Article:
What are the Income Tax Brackets for 2022 vs. 2023?

The Income Tax Brackets

Everyone’s taxes are different, so it can be tough to compare them. But even if you’re not an accountant, you may still need to know the income tax brackets for 2022 vs. 2023. It’s that time of year again – when you need to make some tough decisions about your taxes. Are you wondering what the income tax brackets for 2022 and 2023 are? In this article, we’ll give you a breakdown of the current income tax brackets, as well as how they will change in 2022 and 2023.

If you have ever filled out taxes, you will undoubtedly agree that it is a daunting task, to say the least. As the tax rules change every year, a lot of confusion occurs when the tax filing time ‘hits’ you. In this blog, we will have a comparative study of the income tax brackets for the years 2022 and 2023. Go through this blog till the very end.

Let’s start with the basics first!

Read More : Tax Deductions Breaks in 2022

What are Federal Income Tax Brackets?

The federal government divides your taxable income into fractions known as tax brackets, to determine the amount of tax you must pay. The tax rate for each of these fractions is set according to the fixed tax brackets it belongs to. This is crucial to keep in mind that, regardless of the tax bracket you fall into, you will not have to pay taxes on all of your income. The progressive tax system has made provisions for this. Accordingly, Americans who have larger taxable incomes are subject to higher federal income tax rates.  Similarly, the federal tax rates are lower for taxpayers with smaller taxable incomes.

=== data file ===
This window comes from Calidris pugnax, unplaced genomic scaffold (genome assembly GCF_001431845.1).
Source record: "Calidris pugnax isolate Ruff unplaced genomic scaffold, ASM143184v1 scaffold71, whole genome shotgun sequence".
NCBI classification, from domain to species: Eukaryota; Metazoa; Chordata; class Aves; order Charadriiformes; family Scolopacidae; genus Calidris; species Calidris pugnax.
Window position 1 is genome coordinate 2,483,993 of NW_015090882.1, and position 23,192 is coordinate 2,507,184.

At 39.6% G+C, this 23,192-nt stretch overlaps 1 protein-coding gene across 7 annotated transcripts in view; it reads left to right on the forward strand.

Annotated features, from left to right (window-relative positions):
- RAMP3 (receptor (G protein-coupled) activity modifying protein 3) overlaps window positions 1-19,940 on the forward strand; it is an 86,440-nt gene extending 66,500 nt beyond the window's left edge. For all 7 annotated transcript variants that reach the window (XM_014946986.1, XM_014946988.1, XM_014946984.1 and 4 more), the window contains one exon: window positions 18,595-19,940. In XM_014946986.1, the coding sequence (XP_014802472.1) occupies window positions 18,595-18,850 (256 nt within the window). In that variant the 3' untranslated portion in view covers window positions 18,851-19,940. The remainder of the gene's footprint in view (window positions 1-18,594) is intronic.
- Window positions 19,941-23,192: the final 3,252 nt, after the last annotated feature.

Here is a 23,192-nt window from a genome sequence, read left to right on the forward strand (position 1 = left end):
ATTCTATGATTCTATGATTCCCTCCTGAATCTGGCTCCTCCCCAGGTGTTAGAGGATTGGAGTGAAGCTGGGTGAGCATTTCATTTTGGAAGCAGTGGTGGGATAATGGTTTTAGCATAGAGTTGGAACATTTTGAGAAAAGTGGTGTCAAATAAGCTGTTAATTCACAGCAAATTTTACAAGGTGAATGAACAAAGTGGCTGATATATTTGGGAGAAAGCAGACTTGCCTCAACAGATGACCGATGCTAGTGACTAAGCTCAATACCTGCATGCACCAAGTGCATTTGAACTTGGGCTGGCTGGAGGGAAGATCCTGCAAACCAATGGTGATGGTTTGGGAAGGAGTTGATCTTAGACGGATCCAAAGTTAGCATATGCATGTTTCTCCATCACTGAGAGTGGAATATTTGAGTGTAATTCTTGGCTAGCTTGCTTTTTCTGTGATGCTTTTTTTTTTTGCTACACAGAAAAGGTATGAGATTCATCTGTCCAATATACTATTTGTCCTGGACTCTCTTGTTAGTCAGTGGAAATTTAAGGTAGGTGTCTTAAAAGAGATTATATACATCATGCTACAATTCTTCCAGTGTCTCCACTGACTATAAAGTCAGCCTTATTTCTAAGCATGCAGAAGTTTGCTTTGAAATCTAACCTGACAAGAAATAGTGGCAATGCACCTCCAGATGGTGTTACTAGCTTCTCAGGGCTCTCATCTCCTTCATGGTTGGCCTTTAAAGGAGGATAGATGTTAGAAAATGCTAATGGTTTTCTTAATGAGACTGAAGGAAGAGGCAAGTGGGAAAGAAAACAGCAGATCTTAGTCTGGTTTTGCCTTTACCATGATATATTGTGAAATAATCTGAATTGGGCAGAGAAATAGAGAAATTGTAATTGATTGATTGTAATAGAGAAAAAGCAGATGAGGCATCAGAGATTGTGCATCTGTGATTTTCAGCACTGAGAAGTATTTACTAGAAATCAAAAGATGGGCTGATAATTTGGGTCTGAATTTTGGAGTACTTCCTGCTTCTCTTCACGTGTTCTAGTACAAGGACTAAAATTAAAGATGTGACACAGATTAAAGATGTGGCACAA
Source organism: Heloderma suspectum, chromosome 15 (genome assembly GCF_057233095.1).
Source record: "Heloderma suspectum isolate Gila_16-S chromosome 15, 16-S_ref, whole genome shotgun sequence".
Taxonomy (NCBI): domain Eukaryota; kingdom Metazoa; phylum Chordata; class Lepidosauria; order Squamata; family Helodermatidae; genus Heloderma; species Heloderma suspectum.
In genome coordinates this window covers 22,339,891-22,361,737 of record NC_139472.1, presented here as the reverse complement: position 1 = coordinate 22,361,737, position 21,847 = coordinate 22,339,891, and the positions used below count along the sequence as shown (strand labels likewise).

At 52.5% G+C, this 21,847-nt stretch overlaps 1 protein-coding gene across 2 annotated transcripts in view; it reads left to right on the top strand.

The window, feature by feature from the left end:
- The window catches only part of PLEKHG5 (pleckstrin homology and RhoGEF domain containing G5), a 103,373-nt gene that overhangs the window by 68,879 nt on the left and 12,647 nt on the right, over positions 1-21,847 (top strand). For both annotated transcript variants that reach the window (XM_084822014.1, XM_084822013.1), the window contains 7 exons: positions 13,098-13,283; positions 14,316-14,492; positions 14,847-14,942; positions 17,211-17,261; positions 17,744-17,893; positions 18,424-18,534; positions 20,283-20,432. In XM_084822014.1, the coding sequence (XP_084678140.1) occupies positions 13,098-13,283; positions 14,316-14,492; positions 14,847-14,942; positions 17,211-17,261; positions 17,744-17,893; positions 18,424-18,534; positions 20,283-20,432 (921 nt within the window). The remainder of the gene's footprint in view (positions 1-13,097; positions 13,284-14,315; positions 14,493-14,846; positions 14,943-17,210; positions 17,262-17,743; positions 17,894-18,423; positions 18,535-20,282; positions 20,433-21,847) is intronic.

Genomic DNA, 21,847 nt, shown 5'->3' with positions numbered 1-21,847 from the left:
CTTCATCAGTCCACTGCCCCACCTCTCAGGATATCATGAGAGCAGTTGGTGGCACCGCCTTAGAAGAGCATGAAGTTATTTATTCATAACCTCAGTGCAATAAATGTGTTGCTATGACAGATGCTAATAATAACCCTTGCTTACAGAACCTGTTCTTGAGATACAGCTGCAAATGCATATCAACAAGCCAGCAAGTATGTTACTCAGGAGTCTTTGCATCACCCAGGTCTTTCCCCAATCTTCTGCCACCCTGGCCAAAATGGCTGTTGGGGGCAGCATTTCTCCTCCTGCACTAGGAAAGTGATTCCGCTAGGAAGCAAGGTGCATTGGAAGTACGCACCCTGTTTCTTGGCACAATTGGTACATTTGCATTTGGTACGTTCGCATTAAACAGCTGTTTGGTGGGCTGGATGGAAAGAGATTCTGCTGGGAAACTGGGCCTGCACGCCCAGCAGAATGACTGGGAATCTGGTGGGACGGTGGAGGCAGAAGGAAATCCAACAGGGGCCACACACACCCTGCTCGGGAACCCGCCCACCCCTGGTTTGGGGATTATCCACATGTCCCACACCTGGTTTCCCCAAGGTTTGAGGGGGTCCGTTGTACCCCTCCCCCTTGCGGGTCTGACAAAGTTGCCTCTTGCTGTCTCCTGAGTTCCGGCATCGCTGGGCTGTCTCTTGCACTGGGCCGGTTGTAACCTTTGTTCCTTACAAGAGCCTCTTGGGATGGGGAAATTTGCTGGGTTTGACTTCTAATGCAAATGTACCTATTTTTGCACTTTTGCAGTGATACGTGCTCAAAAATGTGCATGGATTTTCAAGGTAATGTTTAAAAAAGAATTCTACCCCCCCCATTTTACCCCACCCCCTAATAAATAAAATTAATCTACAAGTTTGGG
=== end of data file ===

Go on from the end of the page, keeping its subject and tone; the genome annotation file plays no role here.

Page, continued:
Just like the previous year, seven federal tax brackets have been devised for the tax year 2023 as well. These are- 10%, 12%, 22%, 24%, 32%, 35% and 37%. The relevant income tax bracket you will fall into depends on your filing status and taxable income.

Tax Brackets for Income Earned in 2022

Tax RateIncome For Single FilersIncome For married couples filing jointly
37%Over $539,900Over $647,850
35%Over $215,950Over $431,900
32%Over $170,050Over $340,100
24%Over $89,075Over $178,150
22%Over $41,775Over $83,550
12%Over $10,275 Over $20,550
10%Up to $10,275Up to $20,550

Tax Brackets for Income Earned in 2023

     Tax Rate  Income For Single Filers     Income For Married Couples Filing Jointly
         37%       Over $578,125                Over $693,750
         35%       Over  $231,250                Over $462,500
         32%       Over $182,100                Over $364,200
         24%       Over  $95,375                Over $190,750
         22%       Over $44,725                 Over $89,450
         12%       Over $11,000              Over $22,000
         10%       Up to  $11,000                Up to  $22,000

How to Settle the Taxes owed to the IRS?

If you owe taxes, there are several ways you can pay them off by to the IRS. Wire transfers, electronic payments, debit and credit cards, checks, and even cash deposits are all accepted methods of sending money to the IRS. You can use the option of the IRS payment plan if you are not able to pay your taxes in full, in one go. With this choice, you directly contract with the agency to pay the federal tax within a predetermined span of time. The IRS offers both short-term and long-term payment arrangements. You can choose to pay on a monthly basis in both cases.